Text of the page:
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To Champagne or To Not Champagne

Champagne has come a long way from early attempts to get rid of the bubbles...

by
C. Blake Powers

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December 31, 2013 - 7:00 am
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Champagne, Sparkling WInes, Oh My!

Champagne, Sparkling Wines, Oh My!

Ah, New Year’s Eve. A time to party, to celebrate the year that was, and a time to raise a toast for a better new year. Tradition calls for champagne, as this drink of royalty is associated with wealth, success, and other positive attributes.

Irony abounds in this, as the original goal for the wine makers of the Champagne region was to get rid of the bubbles that make modern champagne and sparkling wines the toast of the party.  They wanted to be like Burgundy.  Even the celebrated monk Dom Perignon spent his life trying to get rid of the bubbles that plagued his wine. Even as the French worked hard to eradicate them, the English developed a passion for the bubbly wine and it was because of that demand that the French royal courts came to embrace it.

The creation of the modern champagne industry is a study in materials and production science. The glass bottles used for traditional wines were not strong enough to withstand the pressures that built up inside. The idea of making the wine bubble, rather than trying to eliminate it, required a good deal of trial and error in the production process. Eventually, the modern “Methode Champenoise” was developed by Veuve Clicquot and adopted by all champagne producers.

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All Comments   (5)
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14 weeks ago
14 weeks ago Link To Comment
In the last few years israeli wines have become world class. Robert Parker has been here four or five times and has awarded many of our wines 90 points or better.
In the area of Champagne what we produce is a wonderful sparkling wine by Yarden , the Blanc de Blanc.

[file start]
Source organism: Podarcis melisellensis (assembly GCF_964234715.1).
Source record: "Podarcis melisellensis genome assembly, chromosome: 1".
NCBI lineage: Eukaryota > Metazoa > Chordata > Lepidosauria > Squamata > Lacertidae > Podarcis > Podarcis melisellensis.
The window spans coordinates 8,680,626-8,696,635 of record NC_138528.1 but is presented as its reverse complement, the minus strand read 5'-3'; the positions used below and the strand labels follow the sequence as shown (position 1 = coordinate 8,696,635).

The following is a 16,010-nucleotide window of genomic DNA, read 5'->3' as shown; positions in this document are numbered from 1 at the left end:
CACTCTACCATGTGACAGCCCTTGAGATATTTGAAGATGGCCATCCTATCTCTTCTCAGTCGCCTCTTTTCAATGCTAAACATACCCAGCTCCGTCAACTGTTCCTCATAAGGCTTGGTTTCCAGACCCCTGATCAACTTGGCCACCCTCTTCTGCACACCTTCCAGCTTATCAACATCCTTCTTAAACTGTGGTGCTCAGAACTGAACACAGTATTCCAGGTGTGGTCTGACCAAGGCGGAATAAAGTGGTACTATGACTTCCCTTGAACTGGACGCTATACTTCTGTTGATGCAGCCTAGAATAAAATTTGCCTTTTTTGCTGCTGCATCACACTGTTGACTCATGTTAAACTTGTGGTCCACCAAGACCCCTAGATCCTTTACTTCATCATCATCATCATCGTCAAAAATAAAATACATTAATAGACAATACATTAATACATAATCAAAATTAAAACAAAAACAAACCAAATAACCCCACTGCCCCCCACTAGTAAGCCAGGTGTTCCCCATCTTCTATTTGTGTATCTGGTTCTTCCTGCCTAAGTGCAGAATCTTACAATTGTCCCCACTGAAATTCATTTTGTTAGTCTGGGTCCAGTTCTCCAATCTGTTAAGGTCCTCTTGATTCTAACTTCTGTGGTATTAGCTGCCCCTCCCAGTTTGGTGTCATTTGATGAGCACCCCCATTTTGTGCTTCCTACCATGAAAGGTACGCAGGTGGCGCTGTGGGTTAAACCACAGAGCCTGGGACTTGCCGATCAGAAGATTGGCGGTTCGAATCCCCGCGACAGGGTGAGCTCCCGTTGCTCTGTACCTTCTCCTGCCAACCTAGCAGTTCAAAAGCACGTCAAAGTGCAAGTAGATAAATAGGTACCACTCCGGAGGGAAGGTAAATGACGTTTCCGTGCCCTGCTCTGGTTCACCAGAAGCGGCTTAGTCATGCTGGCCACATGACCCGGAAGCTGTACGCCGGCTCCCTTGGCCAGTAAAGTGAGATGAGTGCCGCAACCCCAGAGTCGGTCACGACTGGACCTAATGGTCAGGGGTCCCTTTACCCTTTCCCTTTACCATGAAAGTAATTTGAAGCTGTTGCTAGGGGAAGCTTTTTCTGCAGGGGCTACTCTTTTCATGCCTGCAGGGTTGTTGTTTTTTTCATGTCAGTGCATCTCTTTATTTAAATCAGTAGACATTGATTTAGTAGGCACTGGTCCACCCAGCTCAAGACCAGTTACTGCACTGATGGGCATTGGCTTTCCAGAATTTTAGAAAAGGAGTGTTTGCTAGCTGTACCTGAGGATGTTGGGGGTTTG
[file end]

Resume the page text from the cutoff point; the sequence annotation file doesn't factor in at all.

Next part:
Heres a review -
" Yarden Blanc de Blancs sparkling wine possesses a delicate, yet complex mixture of characters, including lemon, apple and floral notes, all layered with a hint of rich toast. The wine’s generous acidity leads into a tasty and fresh finish. While ready to drink, Yarden Blanc de Blancs will age gracefully for a few years after disgorging. The wine makes an excellent and festive aperitif, paired with canapes on the rich and/or salty side, such as caviar or pate. Yarden Blanc de Blancs’ subtle flavors also pair well with delicately flavored foods, such as sushi or pan-fried chicken breasts finished with a splash of Blanc de Blancs.
Yarden Blanc de Blancs is made entirely from Chardonnay, strictly according to the traditional method, including: hand-harvesting, whole-cluster pressing and secondary fermentation in the bottle. The wine has aged for a minimum of three years with the tirage yeast.
The Galilee (or Galil) is the most northern, and generally considered the best, appellation in Israel. The highest quality area within the appellation is the Golan Heights (or simply the Golan), the coldest region in Israel. The vineyards on this volcanic plateau rise from 400 meters (1,300 feet) above sea level to 1,200 meters (3,900 feet) and receive snowfall in the winter. The Golan Heights Winery is located in the town of Katzrin, in the central Golan. "

At about $35 a bottle it is a bargain compared to many. Have fun. Enjoy. L'Chaim!!!
15 weeks ago
15 weeks ago Link To Comment
Phrench Champagne is carbonated vinegar.
Like most Phrenchified wines are a Post-Waterloo joke to get even with the English.
Much prefer German Sekt or Italian Asti Spumonte.
15 weeks ago
15 weeks ago Link To Comment
A lot of the cheap stuff is, but go even $30/bottle (retail) and it's generally a different story and the "good" stuff is better than the soda-pop asti. But Germans are good with sweet wines, no doubt.
15 weeks ago
15 weeks ago Link To Comment
Too sweet! Blanc de Noirs, or even Brut Rose might work. . .
15 weeks ago
15 weeks ago Link To Comment
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